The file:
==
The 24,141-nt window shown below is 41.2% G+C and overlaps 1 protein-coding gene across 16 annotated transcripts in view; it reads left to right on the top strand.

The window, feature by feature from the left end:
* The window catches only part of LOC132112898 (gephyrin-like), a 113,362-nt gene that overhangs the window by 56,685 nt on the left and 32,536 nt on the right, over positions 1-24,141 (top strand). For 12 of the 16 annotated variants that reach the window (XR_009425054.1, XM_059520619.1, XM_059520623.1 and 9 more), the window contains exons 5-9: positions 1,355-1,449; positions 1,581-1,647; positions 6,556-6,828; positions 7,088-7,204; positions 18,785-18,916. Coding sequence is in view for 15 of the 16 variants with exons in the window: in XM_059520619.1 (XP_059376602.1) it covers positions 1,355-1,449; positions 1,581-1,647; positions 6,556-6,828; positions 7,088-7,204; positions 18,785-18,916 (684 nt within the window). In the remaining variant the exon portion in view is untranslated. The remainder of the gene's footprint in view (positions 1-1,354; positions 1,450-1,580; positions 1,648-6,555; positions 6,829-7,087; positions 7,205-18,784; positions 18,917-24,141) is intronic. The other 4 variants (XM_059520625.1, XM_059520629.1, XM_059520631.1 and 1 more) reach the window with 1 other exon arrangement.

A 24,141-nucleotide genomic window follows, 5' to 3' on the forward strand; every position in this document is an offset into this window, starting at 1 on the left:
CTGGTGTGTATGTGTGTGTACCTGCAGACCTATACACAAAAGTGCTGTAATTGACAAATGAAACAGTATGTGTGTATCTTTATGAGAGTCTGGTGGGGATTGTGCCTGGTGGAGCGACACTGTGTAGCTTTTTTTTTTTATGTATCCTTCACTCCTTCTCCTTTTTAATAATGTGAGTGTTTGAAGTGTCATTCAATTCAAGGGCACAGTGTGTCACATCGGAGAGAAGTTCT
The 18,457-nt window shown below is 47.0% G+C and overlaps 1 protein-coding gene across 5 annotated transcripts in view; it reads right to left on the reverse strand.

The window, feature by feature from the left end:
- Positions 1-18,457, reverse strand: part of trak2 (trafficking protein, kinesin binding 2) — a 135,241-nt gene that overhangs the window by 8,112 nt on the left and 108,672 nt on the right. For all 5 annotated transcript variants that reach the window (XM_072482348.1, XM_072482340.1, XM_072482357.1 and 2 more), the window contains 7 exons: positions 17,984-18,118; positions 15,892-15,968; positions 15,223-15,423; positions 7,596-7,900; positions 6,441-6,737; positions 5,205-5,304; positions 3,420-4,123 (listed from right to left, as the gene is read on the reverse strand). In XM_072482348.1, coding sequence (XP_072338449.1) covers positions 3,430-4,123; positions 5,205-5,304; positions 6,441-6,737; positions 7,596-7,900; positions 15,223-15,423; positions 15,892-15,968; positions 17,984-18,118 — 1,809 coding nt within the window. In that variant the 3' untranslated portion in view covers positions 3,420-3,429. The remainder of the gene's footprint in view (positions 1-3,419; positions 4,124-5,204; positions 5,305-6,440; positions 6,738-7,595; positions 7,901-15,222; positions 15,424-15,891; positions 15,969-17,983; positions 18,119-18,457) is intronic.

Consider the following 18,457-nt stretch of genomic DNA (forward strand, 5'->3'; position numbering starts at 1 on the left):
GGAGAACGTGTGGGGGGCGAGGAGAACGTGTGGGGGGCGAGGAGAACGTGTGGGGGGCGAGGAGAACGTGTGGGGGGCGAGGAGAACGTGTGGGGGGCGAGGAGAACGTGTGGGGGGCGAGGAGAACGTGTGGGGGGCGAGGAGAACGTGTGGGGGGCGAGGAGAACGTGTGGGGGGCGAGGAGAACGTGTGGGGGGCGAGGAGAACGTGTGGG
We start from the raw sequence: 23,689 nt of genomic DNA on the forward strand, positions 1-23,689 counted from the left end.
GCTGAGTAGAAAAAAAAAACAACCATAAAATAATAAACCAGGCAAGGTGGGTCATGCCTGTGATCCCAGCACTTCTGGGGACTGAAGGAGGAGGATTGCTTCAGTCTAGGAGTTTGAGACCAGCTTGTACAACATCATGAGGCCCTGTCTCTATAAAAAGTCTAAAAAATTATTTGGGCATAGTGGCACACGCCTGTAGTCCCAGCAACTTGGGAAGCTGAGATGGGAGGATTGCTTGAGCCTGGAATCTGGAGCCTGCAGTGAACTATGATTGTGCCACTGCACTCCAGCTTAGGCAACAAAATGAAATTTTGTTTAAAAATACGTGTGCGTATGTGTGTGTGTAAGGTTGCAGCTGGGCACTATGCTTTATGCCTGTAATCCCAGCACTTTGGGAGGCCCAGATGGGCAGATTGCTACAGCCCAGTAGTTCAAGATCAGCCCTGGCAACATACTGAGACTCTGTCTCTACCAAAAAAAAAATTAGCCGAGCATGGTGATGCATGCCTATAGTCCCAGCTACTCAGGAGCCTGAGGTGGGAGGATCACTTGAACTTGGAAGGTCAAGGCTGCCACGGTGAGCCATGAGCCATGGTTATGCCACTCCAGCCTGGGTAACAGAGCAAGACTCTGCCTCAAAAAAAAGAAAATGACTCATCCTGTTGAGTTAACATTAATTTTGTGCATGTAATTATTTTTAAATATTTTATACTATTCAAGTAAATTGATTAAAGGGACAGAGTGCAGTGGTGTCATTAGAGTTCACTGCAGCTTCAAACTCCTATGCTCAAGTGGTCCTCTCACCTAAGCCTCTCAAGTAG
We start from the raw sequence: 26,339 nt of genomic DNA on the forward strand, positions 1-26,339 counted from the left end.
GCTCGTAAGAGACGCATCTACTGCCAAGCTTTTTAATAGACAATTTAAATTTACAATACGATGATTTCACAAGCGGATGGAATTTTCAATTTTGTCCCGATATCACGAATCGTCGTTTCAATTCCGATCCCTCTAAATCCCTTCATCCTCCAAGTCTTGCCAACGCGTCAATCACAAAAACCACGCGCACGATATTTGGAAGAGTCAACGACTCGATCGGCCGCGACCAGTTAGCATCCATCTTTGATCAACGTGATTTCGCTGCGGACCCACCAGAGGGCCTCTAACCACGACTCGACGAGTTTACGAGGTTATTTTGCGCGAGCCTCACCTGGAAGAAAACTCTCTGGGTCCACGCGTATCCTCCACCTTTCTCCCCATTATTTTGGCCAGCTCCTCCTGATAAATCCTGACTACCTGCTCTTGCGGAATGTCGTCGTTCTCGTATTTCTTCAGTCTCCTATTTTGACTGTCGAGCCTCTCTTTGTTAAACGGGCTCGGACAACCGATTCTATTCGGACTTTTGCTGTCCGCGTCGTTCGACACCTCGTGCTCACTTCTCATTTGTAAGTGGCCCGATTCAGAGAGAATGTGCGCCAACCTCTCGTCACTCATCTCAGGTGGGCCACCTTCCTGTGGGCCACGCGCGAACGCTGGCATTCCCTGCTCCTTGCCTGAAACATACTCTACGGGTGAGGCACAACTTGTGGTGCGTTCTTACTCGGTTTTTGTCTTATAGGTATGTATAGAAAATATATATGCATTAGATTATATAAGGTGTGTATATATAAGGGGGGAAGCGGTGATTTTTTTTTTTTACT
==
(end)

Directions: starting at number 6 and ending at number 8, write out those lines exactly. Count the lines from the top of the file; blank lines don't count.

The 18,457-nt window shown below is 47.0% G+C and overlaps 1 protein-coding gene across 5 annotated transcripts in view; it reads right to left on the reverse strand.

The window, feature by feature from the left end:
- Positions 1-18,457, reverse strand: part of trak2 (trafficking protein, kinesin binding 2) — a 135,241-nt gene that overhangs the window by 8,112 nt on the left and 108,672 nt on the right. For all 5 annotated transcript variants that reach the window (XM_072482348.1, XM_072482340.1, XM_072482357.1 and 2 more), the window contains 7 exons: positions 17,984-18,118; positions 15,892-15,968; positions 15,223-15,423; positions 7,596-7,900; positions 6,441-6,737; positions 5,205-5,304; positions 3,420-4,123 (listed from right to left, as the gene is read on the reverse strand). In XM_072482348.1, coding sequence (XP_072338449.1) covers positions 3,430-4,123; positions 5,205-5,304; positions 6,441-6,737; positions 7,596-7,900; positions 15,223-15,423; positions 15,892-15,968; positions 17,984-18,118 — 1,809 coding nt within the window. In that variant the 3' untranslated portion in view covers positions 3,420-3,429. The remainder of the gene's footprint in view (positions 1-3,419; positions 4,124-5,204; positions 5,305-6,440; positions 6,738-7,595; positions 7,901-15,222; positions 15,424-15,891; positions 15,969-17,983; positions 18,119-18,457) is intronic.